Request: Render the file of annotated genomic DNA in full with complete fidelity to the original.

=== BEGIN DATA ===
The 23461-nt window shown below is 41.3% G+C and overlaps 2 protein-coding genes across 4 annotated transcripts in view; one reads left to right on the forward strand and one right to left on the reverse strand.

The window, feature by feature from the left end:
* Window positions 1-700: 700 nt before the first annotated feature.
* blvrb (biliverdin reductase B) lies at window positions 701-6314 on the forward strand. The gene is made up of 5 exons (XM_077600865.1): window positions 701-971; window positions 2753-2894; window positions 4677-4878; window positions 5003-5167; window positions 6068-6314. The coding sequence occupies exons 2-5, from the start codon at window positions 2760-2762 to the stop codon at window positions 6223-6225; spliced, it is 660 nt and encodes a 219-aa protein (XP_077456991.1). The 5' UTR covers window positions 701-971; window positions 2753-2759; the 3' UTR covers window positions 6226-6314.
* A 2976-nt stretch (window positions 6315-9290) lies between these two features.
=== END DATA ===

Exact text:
The 23461-nt window shown below is 41.3% G+C and overlaps 2 protein-coding genes across 4 annotated transcripts in view; one reads left to right on the forward strand and one right to left on the reverse strand.

The window, feature by feature from the left end:
* Window positions 1-700: 700 nt before the first annotated feature.
* blvrb (biliverdin reductase B) lies at window positions 701-6314 on the forward strand. The gene is made up of 5 exons (XM_077600865.1): window positions 701-971; window positions 2753-2894; window positions 4677-4878; window positions 5003-5167; window positions 6068-6314. The coding sequence occupies exons 2-5, from the start codon at window positions 2760-2762 to the stop codon at window positions 6223-6225; spliced, it is 660 nt and encodes a 219-aa protein (XP_077456991.1). The 5' UTR covers window positions 701-971; window positions 2753-2759; the 3' UTR covers window positions 6226-6314.
* A 2976-nt stretch (window positions 6315-9290) lies between these two features.